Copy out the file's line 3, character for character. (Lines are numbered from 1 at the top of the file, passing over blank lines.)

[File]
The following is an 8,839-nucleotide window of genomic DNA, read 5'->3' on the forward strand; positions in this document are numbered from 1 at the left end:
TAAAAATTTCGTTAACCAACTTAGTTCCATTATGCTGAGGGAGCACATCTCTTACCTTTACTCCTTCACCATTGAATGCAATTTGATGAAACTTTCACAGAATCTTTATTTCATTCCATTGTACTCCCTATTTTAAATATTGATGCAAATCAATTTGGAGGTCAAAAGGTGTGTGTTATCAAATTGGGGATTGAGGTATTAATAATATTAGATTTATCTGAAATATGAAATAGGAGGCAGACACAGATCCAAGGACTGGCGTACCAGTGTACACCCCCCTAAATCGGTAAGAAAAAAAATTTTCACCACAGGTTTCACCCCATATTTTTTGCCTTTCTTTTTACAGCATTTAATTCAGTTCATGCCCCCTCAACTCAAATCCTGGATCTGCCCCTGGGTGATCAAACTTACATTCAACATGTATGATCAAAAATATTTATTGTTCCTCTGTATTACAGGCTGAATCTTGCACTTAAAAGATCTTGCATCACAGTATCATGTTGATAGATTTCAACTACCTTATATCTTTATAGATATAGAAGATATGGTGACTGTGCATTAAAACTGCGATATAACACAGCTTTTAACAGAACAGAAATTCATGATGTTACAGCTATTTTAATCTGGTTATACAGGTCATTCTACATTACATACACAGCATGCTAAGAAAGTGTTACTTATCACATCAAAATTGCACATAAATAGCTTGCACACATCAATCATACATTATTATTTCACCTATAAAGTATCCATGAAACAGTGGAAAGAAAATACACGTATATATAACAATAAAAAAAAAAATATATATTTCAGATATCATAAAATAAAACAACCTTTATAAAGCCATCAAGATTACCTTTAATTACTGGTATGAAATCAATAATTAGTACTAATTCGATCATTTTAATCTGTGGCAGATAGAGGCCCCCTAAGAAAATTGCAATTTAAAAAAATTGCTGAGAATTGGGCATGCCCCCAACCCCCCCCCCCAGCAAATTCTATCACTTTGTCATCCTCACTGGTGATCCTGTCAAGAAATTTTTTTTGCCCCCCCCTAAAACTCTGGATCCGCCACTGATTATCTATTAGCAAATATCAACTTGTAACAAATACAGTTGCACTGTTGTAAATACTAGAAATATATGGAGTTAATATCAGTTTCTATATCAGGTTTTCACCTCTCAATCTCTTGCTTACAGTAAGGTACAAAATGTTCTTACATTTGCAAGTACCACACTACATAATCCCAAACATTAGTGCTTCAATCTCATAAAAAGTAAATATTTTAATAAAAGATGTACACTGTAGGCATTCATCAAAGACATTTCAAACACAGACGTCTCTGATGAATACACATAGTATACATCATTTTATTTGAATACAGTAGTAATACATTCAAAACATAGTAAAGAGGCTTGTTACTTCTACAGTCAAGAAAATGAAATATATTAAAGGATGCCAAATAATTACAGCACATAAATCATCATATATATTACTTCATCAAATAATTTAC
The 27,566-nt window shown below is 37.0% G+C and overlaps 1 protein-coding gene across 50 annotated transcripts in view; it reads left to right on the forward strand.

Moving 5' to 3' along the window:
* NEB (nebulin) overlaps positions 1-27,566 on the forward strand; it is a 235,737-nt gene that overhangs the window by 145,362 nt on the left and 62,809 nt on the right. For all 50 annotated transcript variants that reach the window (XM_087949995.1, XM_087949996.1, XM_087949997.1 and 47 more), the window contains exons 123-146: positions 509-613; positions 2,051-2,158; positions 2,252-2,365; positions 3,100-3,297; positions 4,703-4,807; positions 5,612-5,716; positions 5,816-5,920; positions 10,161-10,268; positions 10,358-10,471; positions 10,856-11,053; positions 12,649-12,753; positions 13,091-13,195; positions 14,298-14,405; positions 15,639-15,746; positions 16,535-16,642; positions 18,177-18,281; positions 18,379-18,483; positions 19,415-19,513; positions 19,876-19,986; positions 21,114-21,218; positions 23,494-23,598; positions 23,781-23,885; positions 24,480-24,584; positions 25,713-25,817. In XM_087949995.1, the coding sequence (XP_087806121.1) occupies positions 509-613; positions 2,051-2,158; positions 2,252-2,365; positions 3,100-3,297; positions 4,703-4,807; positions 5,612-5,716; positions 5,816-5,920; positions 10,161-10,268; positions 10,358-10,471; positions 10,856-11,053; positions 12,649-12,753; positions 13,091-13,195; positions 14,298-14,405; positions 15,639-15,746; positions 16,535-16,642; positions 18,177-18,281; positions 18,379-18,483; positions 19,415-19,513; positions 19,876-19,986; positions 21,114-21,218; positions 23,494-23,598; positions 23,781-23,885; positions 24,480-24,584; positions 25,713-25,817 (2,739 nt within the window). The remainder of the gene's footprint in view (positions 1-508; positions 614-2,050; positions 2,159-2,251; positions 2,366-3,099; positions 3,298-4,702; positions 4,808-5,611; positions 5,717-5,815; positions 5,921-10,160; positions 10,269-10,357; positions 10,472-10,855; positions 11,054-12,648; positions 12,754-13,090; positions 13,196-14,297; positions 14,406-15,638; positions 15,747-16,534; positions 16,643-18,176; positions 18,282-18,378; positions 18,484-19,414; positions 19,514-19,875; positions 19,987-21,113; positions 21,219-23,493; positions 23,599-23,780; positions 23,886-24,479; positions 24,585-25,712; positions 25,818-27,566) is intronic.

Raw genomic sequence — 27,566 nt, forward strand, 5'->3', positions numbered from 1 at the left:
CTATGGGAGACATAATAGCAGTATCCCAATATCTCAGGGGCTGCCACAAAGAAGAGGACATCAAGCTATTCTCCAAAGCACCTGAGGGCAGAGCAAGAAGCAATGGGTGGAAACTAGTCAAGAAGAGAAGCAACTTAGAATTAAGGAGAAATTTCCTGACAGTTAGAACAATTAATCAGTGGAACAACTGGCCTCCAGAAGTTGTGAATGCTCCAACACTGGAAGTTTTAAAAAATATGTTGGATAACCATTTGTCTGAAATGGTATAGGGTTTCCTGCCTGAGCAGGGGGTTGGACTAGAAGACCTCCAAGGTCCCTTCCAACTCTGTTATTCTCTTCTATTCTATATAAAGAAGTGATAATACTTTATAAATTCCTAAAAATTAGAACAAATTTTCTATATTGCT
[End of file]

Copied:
The 27,566-nt window shown below is 37.0% G+C and overlaps 1 protein-coding gene across 50 annotated transcripts in view; it reads left to right on the forward strand.